1530069343414 - New era as Marlborough’s first kaupapa Māori school opens

New era as Marlborough’s first kaupapa Māori school opens

Education

As the sun slowly rose, it cast tentative rays of light on the historic gathering below.

The dawn broke on a new day and a new era as the opening of the region’s first bilingual kaupapa Māori school got underway.

Around 250 people travelled from across New Zealand for the official opening of Te Pā Wānanga, including those from the three Kurahaupō iwi of Te Tauihu, Ngāti Apa ki te Rā Tō, Ngāti Kuia and Rangitāne o Wairau.

The school, a two-classroom satellite unit of Renwick School based at Omaka Marae in Blenheim, was officially opened during a dawn ceremony on Friday.

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Māori

For those gathered it was an eagerly awaited occasion.

“This is a significant and historic day,” said Ngāti Apa ki te Rā Tō Trust  chairman Brendon Wilson.

“This is a vision that has long been held, and it’s a credit to the tenacity of Kiley (Nepia) and his family that we are standing here today.

“Finally, our tamariki can be educated within a Māori context. This is something we could have only dreamed about when my generation were children,” he said.

Te Pā Wānanga is part of Omaka Marae’s strategic vision towards developing a centre of cultural excellence.

Marae general manager Kiley Nepia and his wife, Donna, have championed the establishment of a kura at the marae since 2013.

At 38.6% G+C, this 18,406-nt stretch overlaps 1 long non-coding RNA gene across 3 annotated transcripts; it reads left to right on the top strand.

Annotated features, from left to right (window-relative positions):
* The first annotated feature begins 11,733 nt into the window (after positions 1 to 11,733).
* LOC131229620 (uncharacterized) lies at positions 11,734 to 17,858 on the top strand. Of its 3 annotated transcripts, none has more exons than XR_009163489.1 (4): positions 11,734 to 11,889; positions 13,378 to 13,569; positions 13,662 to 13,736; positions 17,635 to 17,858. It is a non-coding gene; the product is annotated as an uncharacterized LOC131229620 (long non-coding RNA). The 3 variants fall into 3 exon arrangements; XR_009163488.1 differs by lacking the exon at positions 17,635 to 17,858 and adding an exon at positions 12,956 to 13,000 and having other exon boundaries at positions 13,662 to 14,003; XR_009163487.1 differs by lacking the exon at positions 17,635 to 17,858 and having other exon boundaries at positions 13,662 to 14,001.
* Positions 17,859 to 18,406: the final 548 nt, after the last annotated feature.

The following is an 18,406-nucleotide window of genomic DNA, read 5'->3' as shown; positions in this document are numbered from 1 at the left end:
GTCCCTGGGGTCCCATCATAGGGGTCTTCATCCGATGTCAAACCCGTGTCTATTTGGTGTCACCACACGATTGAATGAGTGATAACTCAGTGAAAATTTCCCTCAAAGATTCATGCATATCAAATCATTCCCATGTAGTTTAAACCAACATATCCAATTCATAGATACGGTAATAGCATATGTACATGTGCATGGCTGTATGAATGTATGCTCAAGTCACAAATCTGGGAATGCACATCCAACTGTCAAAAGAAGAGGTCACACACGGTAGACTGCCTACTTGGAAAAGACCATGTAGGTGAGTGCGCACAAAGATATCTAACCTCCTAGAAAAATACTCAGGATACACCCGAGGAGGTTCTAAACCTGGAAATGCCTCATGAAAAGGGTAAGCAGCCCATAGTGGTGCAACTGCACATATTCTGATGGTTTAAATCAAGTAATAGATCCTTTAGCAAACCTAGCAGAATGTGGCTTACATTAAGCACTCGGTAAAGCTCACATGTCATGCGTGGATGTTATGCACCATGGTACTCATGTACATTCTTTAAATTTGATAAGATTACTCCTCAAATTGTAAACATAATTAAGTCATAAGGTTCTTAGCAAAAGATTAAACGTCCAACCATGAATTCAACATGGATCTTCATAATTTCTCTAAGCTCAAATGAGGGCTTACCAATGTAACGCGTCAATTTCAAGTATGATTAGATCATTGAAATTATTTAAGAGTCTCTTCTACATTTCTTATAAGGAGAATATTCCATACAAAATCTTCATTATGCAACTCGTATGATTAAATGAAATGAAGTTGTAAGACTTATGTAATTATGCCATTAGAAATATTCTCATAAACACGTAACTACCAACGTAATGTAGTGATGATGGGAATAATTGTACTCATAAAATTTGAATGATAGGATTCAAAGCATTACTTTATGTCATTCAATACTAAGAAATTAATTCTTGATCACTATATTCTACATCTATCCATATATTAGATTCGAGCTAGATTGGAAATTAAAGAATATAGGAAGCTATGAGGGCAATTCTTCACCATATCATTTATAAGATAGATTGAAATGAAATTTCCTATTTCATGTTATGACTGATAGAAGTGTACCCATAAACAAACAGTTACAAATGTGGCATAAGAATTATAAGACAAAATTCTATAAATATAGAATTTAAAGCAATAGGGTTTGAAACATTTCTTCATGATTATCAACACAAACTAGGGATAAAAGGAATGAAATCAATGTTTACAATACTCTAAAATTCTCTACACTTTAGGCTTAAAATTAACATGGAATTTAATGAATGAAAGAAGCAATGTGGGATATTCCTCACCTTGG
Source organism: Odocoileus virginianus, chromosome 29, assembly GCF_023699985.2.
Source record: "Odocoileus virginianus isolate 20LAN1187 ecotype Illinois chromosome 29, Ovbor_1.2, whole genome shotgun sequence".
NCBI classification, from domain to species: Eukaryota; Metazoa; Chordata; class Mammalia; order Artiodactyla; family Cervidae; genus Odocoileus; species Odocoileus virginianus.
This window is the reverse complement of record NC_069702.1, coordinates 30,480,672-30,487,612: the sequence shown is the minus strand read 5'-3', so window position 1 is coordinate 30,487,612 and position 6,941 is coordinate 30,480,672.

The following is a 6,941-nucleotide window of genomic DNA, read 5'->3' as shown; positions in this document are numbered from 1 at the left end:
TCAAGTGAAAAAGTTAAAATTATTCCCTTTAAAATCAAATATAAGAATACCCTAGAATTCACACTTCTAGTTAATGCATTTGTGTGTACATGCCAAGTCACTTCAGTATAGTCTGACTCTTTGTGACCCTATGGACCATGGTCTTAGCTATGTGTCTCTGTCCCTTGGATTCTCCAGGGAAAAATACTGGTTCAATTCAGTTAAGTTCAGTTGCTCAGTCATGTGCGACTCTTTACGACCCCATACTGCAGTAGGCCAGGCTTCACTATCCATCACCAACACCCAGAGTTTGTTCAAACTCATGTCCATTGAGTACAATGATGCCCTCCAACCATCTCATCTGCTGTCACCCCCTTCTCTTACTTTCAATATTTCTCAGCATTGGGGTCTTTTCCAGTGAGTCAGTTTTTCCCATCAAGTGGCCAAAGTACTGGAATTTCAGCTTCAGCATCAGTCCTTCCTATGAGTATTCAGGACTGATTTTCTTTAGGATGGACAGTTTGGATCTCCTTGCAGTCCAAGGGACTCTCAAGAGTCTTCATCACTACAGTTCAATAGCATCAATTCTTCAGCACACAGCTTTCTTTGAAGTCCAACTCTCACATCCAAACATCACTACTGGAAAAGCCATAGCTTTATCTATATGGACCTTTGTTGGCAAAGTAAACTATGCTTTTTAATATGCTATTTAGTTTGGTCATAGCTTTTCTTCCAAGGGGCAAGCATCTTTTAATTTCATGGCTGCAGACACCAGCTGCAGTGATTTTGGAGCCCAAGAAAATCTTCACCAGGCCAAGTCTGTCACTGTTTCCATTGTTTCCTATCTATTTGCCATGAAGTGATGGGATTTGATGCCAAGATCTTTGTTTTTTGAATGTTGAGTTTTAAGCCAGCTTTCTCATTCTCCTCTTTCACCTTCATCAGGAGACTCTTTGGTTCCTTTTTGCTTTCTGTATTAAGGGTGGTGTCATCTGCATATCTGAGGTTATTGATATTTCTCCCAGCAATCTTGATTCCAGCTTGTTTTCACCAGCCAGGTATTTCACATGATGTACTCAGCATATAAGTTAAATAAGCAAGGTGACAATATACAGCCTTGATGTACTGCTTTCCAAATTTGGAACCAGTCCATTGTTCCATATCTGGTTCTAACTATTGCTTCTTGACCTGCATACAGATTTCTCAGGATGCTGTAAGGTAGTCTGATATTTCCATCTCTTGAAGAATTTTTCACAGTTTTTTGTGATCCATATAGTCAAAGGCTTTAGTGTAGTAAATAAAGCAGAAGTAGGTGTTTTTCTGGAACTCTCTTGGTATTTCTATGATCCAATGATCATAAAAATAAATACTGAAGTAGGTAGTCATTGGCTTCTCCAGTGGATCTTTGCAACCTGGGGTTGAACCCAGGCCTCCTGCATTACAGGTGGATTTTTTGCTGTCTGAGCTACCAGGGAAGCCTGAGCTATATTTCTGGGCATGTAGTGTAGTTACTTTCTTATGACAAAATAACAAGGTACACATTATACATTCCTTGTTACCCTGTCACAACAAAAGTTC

The project moved forward in late 2015 after the marae secured funding from Te Pūtahitanga o Te Waipounamu to develop the Pā Wānanga concept further.

After continuing talks with the Ministry of Education, the marae invited Renwick School to partner with the satellite unit until Te Pā Wānanga could establish itself as a standalone school.

Funding for the unit was announced in June last year by the Ministry of Education.

Ngāti Kuia chair, Waihaere Mason, said the school played an important role in terms of cultural identity and whakapapa.

“This is about whakapapa. You can’t have a culture without a language and you can’t have a language without culture.

“This is a wonderful occasion and a great reminder—we’re all in this together,” he said.

Te Rūnanga a Rangitāne o Wairau chairperson Wendy Hynes said the partnership between Omaka Marae and Renwick School was one to be celebrated.

“Together they are able to offer the best of both educational worlds.

“Rangitāne congratulates those who have made this aspiration a reality, in particular Kiley Nepia, whose passion and perseverance for the revitalisation of Māori culture and language in Marlborough is second to none.”

Twenty students are currently enrolled at Te Pā Wānanga, with classes due to start in Term 4.